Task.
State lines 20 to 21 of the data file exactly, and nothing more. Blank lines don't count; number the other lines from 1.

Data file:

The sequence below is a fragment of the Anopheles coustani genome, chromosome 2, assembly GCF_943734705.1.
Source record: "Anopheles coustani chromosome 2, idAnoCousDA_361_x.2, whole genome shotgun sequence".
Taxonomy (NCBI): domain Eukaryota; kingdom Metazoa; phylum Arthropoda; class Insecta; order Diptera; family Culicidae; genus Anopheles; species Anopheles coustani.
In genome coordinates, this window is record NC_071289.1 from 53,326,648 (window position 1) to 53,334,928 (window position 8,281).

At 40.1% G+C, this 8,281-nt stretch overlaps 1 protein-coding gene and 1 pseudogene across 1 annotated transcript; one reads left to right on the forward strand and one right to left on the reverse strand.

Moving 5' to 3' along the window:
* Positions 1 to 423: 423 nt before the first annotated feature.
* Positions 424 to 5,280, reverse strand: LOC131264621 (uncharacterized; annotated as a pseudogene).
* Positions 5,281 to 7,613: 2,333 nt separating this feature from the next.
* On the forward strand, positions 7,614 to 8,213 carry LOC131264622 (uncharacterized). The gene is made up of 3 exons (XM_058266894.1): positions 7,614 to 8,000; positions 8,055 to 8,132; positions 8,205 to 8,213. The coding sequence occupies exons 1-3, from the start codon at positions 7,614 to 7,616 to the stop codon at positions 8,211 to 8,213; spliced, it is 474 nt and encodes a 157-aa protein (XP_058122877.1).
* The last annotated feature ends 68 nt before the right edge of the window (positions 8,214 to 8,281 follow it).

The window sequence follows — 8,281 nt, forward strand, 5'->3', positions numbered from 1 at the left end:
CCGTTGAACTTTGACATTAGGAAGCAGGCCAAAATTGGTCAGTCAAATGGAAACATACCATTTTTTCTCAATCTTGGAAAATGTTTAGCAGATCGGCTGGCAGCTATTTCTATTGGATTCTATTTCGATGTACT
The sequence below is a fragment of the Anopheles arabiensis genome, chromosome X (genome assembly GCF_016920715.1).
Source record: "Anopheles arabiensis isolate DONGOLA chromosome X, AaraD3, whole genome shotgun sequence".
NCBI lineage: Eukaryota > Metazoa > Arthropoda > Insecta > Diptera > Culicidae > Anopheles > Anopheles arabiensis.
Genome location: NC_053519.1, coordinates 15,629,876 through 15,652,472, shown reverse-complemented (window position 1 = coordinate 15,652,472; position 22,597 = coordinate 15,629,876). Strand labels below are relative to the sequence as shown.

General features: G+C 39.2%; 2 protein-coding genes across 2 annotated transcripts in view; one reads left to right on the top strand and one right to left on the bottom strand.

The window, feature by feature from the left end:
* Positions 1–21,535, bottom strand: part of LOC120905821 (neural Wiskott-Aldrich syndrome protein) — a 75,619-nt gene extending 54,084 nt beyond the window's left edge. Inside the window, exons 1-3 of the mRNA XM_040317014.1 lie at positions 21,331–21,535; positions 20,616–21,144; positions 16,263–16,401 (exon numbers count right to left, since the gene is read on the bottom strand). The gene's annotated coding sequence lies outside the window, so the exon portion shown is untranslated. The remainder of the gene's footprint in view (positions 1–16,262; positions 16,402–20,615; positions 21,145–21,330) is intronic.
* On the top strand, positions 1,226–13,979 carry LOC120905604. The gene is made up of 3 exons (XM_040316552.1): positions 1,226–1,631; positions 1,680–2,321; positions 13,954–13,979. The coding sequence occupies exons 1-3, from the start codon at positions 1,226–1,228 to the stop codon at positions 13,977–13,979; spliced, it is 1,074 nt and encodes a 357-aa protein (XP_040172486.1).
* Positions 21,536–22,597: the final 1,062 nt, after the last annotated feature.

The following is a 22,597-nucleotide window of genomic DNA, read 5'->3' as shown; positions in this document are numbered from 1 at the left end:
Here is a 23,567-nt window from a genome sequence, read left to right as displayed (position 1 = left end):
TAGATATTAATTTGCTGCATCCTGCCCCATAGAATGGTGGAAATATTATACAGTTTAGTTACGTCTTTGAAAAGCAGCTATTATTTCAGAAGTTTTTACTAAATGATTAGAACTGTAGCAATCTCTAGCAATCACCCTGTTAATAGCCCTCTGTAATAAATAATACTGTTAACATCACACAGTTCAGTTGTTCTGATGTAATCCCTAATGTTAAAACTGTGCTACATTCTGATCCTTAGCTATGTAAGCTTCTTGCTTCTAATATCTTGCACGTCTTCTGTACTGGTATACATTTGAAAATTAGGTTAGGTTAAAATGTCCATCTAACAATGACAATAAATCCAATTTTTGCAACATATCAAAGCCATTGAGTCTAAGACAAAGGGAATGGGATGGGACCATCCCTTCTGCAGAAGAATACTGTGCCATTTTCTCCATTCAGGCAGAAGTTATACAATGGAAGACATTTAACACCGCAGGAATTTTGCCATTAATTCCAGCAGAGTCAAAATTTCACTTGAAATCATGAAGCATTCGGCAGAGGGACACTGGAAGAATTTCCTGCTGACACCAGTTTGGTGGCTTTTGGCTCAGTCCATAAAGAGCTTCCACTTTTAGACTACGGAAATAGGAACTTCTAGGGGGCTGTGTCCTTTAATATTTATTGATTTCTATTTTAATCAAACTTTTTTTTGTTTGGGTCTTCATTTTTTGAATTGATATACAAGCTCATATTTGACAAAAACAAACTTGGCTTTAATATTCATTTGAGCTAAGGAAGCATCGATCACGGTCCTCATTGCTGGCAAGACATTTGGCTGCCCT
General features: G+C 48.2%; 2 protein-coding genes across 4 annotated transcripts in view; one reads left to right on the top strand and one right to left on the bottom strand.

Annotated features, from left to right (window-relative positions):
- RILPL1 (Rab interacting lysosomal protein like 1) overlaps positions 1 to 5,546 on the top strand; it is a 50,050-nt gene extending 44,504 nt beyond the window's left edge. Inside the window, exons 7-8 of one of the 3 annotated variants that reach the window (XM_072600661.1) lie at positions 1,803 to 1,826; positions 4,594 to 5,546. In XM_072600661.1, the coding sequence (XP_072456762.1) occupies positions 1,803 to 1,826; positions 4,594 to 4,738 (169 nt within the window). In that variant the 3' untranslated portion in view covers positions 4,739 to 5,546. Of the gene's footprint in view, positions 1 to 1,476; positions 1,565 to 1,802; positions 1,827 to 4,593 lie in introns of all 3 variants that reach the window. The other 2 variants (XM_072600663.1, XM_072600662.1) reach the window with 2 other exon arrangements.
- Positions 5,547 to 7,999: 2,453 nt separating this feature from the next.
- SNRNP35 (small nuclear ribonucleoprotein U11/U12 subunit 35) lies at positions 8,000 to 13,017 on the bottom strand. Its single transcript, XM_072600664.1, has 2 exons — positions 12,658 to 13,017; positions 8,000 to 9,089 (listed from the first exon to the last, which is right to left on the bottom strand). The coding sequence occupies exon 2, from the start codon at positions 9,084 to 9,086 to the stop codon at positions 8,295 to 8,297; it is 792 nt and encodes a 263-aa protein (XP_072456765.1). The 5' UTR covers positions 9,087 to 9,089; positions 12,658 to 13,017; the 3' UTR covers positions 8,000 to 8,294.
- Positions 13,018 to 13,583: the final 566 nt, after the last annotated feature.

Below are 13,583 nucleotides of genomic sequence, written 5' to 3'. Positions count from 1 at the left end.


* Positions 1–21,535, bottom strand: part of LOC120905821 (neural Wiskott-Aldrich syndrome protein) — a 75,619-nt gene extending 54,084 nt beyond the window's left edge. Inside the window, exons 1-3 of the mRNA XM_040317014.1 lie at positions 21,331–21,535; positions 20,616–21,144; positions 16,263–16,401 (exon numbers count right to left, since the gene is read on the bottom strand). The gene's annotated coding sequence lies outside the window, so the exon portion shown is untranslated. The remainder of the gene's footprint in view (positions 1–16,262; positions 16,402–20,615; positions 21,145–21,330) is intronic.
* On the top strand, positions 1,226–13,979 carry LOC120905604. The gene is made up of 3 exons (XM_040316552.1): positions 1,226–1,631; positions 1,680–2,321; positions 13,954–13,979. The coding sequence occupies exons 1-3, from the start codon at positions 1,226–1,228 to the stop codon at positions 13,977–13,979; spliced, it is 1,074 nt and encodes a 357-aa protein (XP_040172486.1).